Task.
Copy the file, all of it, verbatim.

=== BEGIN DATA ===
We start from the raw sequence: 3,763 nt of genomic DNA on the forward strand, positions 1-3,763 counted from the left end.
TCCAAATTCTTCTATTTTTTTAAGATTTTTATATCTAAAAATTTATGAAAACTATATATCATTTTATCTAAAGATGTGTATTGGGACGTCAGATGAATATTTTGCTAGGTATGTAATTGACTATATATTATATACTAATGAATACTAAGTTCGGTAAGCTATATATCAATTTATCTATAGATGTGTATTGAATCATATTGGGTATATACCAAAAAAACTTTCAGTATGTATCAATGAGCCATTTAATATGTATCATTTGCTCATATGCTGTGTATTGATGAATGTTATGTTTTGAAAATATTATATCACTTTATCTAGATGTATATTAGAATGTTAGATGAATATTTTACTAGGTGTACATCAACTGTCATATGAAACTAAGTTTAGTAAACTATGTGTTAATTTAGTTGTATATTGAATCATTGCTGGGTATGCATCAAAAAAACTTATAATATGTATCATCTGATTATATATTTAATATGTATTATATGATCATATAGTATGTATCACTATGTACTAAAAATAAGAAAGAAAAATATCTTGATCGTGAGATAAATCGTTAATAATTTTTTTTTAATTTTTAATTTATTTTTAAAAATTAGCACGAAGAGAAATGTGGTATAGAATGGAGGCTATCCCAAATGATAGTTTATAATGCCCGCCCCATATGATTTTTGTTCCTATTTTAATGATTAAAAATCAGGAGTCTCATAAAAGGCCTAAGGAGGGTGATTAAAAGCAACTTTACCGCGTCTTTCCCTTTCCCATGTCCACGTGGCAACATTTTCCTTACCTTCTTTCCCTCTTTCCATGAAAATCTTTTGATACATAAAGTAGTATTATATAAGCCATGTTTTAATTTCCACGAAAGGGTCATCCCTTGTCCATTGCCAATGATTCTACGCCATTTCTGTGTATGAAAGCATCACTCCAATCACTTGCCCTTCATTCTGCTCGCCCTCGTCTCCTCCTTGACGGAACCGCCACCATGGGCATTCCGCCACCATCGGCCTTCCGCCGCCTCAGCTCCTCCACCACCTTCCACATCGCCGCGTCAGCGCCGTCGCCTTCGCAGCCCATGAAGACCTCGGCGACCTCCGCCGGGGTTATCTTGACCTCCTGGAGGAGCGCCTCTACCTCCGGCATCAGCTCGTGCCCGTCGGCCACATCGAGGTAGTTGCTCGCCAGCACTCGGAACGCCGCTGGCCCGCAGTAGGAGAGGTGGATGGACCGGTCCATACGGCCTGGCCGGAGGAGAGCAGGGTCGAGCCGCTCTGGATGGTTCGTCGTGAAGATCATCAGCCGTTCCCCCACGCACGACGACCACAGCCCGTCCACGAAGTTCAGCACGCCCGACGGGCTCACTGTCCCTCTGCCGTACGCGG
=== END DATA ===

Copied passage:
We start from the raw sequence: 3,763 nt of genomic DNA on the forward strand, positions 1-3,763 counted from the left end.
TCCAAATTCTTCTATTTTTTTAAGATTTTTATATCTAAAAATTTATGAAAACTATATATCATTTTATCTAAAGATGTGTATTGGGACGTCAGATGAATATTTTGCTAGGTATGTAATTGACTATATATTATATACTAATGAATACTAAGTTCGGTAAGCTATATATCAATTTATCTATAGATGTGTATTGAATCATATTGGGTATATACCAAAAAAACTTTCAGTATGTATCAATGAGCCATTTAATATGTATCATTTGCTCATATGCTGTGTATTGATGAATGTTATGTTTTGAAAATATTATATCACTTTATCTAGATGTATATTAGAATGTTAGATGAATATTTTACTAGGTGTACATCAACTGTCATATGAAACTAAGTTTAGTAAACTATGTGTTAATTTAGTTGTATATTGAATCATTGCTGGGTATGCATCAAAAAAACTTATAATATGTATCATCTGATTATATATTTAATATGTATTATATGATCATATAGTATGTATCACTATGTACTAAAAATAAGAAAGAAAAATATCTTGATCGTGAGATAAATCGTTAATAATTTTTTTTTAATTTTTAATTTATTTTTAAAAATTAGCACGAAGAGAAATGTGGTATAGAATGGAGGCTATCCCAAATGATAGTTTATAATGCCCGCCCCATATGATTTTTGTTCCTATTTTAATGATTAAAAATCAGGAGTCTCATAAAAGGCCTAAGGAGGGTGATTAAAAGCAACTTTACCGCGTCTTTCCCTTTCCCATGTCCACGTGGCAACATTTTCCTTACCTTCTTTCCCTCTTTCCATGAAAATCTTTTGATACATAAAGTAGTATTATATAAGCCATGTTTTAATTTCCACGAAAGGGTCATCCCTTGTCCATTGCCAATGATTCTACGCCATTTCTGTGTATGAAAGCATCACTCCAATCACTTGCCCTTCATTCTGCTCGCCCTCGTCTCCTCCTTGACGGAACCGCCACCATGGGCATTCCGCCACCATCGGCCTTCCGCCGCCTCAGCTCCTCCACCACCTTCCACATCGCCGCGTCAGCGCCGTCGCCTTCGCAGCCCATGAAGACCTCGGCGACCTCCGCCGGGGTTATCTTGACCTCCTGGAGGAGCGCCTCTACCTCCGGCATCAGCTCGTGCCCGTCGGCCACATCGAGGTAGTTGCTCGCCAGCACTCGGAACGCCGCTGGCCCGCAGTAGGAGAGGTGGATGGACCGGTCCATACGGCCTGGCCGGAGGAGAGCAGGGTCGAGCCGCTCTGGATGGTTCGTCGTGAAGATCATCAGCCGTTCCCCCACGCACGACGACCACAGCCCGTCCACGAAGTTCAGCACGCCCGACGGGCTCACTGTCCCTCTGCCGTACGCGG